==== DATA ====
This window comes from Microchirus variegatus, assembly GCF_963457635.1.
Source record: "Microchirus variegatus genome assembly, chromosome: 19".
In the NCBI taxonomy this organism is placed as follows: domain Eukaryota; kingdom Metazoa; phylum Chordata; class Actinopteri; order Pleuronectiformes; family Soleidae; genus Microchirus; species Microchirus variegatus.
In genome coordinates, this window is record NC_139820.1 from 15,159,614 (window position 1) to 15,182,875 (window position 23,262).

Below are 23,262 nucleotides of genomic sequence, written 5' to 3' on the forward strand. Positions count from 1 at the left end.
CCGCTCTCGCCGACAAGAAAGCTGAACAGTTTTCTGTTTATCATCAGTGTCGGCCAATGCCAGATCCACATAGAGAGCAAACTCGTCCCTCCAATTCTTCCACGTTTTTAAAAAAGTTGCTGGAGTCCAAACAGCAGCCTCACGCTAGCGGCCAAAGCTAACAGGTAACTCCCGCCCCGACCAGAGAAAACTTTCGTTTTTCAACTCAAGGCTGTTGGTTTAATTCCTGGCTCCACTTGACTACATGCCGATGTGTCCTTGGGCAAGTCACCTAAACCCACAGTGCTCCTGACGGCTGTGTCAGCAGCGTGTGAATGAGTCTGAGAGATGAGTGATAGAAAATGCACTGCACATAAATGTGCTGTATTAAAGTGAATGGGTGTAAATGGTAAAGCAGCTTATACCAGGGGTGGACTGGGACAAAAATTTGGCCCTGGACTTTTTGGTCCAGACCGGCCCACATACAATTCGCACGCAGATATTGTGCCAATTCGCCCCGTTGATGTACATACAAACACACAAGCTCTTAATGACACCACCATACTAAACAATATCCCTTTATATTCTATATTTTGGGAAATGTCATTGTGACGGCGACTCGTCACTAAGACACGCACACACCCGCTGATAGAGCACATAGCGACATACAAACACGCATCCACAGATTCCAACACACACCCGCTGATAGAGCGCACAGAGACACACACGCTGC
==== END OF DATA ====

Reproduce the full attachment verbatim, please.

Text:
This window comes from Microchirus variegatus, assembly GCF_963457635.1.
Source record: "Microchirus variegatus genome assembly, chromosome: 19".
In the NCBI taxonomy this organism is placed as follows: domain Eukaryota; kingdom Metazoa; phylum Chordata; class Actinopteri; order Pleuronectiformes; family Soleidae; genus Microchirus; species Microchirus variegatus.
In genome coordinates, this window is record NC_139820.1 from 15,159,614 (window position 1) to 15,182,875 (window position 23,262).

Below are 23,262 nucleotides of genomic sequence, written 5' to 3' on the forward strand. Positions count from 1 at the left end.
CCGCTCTCGCCGACAAGAAAGCTGAACAGTTTTCTGTTTATCATCAGTGTCGGCCAATGCCAGATCCACATAGAGAGCAAACTCGTCCCTCCAATTCTTCCACGTTTTTAAAAAAGTTGCTGGAGTCCAAACAGCAGCCTCACGCTAGCGGCCAAAGCTAACAGGTAACTCCCGCCCCGACCAGAGAAAACTTTCGTTTTTCAACTCAAGGCTGTTGGTTTAATTCCTGGCTCCACTTGACTACATGCCGATGTGTCCTTGGGCAAGTCACCTAAACCCACAGTGCTCCTGACGGCTGTGTCAGCAGCGTGTGAATGAGTCTGAGAGATGAGTGATAGAAAATGCACTGCACATAAATGTGCTGTATTAAAGTGAATGGGTGTAAATGGTAAAGCAGCTTATACCAGGGGTGGACTGGGACAAAAATTTGGCCCTGGACTTTTTGGTCCAGACCGGCCCACATACAATTCGCACGCAGATATTGTGCCAATTCGCCCCGTTGATGTACATACAAACACACAAGCTCTTAATGACACCACCATACTAAACAATATCCCTTTATATTCTATATTTTGGGAAATGTCATTGTGACGGCGACTCGTCACTAAGACACGCACACACCCGCTGATAGAGCACATAGCGACATACAAACACGCATCCACAGATTCCAACACACACCCGCTGATAGAGCGCACAGAGACACACACGCTGC